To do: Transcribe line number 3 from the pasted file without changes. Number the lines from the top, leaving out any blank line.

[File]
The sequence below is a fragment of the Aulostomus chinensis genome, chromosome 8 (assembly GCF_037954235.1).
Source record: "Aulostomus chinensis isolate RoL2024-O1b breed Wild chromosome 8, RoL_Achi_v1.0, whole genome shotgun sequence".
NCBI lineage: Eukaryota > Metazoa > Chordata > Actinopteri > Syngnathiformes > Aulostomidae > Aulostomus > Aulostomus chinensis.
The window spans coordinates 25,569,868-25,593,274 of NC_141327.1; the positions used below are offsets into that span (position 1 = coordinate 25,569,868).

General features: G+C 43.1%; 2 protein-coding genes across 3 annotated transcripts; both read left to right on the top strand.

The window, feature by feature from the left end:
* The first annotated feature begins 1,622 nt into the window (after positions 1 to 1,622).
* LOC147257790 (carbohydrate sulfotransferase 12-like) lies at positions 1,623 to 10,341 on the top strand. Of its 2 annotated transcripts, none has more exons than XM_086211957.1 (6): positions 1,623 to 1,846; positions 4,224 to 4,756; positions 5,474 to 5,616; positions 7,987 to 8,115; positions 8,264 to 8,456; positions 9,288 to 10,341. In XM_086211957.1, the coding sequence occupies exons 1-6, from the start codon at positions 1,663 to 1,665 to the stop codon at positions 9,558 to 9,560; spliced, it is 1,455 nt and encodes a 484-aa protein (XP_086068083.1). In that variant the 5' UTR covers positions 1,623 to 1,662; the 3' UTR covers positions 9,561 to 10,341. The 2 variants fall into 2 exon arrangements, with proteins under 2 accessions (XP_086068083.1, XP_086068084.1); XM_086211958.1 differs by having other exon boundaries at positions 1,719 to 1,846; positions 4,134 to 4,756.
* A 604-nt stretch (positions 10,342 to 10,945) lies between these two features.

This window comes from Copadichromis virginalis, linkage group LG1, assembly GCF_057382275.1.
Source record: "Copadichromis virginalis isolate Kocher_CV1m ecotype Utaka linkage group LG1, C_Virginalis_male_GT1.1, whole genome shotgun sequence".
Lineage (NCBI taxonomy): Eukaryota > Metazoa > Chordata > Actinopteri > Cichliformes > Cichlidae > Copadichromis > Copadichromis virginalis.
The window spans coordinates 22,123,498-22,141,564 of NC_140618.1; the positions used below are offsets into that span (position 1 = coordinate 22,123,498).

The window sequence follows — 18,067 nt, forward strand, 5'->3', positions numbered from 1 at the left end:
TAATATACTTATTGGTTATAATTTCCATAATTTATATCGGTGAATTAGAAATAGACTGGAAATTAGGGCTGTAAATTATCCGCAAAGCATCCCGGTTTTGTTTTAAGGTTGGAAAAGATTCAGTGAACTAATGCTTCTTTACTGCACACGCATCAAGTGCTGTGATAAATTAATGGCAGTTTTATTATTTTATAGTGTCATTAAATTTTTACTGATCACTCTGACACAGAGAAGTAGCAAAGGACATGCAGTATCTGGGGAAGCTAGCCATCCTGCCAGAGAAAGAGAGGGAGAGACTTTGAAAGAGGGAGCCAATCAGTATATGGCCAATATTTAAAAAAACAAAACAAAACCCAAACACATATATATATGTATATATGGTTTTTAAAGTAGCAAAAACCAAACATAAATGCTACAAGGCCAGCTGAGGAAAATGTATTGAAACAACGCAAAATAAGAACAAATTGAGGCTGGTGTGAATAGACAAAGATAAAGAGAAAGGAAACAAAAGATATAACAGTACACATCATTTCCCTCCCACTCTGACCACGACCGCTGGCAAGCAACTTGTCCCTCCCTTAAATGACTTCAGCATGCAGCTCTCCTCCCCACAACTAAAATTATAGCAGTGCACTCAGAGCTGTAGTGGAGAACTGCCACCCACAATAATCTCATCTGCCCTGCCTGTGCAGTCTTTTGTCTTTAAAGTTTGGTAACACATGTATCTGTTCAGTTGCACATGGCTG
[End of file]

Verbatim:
NCBI lineage: Eukaryota > Metazoa > Chordata > Actinopteri > Syngnathiformes > Aulostomidae > Aulostomus > Aulostomus chinensis.